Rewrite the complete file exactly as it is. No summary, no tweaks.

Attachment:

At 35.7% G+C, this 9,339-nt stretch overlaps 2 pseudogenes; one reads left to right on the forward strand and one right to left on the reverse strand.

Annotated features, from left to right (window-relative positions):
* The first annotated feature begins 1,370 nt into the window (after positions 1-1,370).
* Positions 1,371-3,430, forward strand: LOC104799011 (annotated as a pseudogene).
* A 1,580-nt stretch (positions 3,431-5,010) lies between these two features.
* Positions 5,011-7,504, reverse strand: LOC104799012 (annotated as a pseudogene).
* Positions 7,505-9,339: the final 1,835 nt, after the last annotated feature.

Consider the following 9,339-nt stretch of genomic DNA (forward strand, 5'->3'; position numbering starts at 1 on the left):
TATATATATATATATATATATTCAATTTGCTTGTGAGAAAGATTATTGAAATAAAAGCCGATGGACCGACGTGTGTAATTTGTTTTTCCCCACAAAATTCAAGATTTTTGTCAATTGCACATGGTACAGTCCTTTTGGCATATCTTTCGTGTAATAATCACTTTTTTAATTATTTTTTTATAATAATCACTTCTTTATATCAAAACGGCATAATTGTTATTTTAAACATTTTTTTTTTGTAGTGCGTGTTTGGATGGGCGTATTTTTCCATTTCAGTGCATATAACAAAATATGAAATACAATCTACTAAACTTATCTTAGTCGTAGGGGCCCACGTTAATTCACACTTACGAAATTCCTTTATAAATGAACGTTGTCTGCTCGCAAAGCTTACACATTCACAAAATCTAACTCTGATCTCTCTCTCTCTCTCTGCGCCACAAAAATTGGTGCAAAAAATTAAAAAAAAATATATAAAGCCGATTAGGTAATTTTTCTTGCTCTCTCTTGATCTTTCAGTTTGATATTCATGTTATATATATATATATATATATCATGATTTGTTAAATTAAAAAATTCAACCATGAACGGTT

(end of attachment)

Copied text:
At 35.7% G+C, this 9,339-nt stretch overlaps 2 pseudogenes; one reads left to right on the forward strand and one right to left on the reverse strand.

Annotated features, from left to right (window-relative positions):
* The first annotated feature begins 1,370 nt into the window (after positions 1-1,370).
* Positions 1,371-3,430, forward strand: LOC104799011 (annotated as a pseudogene).
* A 1,580-nt stretch (positions 3,431-5,010) lies between these two features.
* Positions 5,011-7,504, reverse strand: LOC104799012 (annotated as a pseudogene).
* Positions 7,505-9,339: the final 1,835 nt, after the last annotated feature.

Consider the following 9,339-nt stretch of genomic DNA (forward strand, 5'->3'; position numbering starts at 1 on the left):
TATATATATATATATATATATTCAATTTGCTTGTGAGAAAGATTATTGAAATAAAAGCCGATGGACCGACGTGTGTAATTTGTTTTTCCCCACAAAATTCAAGATTTTTGTCAATTGCACATGGTACAGTCCTTTTGGCATATCTTTCGTGTAATAATCACTTTTTTAATTATTTTTTTATAATAATCACTTCTTTATATCAAAACGGCATAATTGTTATTTTAAACATTTTTTTTTTGTAGTGCGTGTTTGGATGGGCGTATTTTTCCATTTCAGTGCATATAACAAAATATGAAATACAATCTACTAAACTTATCTTAGTCGTAGGGGCCCACGTTAATTCACACTTACGAAATTCCTTTATAAATGAACGTTGTCTGCTCGCAAAGCTTACACATTCACAAAATCTAACTCTGATCTCTCTCTCTCTCTCTGCGCCACAAAAATTGGTGCAAAAAATTAAAAAAAAATATATAAAGCCGATTAGGTAATTTTTCTTGCTCTCTCTTGATCTTTCAGTTTGATATTCATGTTATATATATATATATATATATCATGATTTGTTAAATTAAAAAATTCAACCATGAACGGTT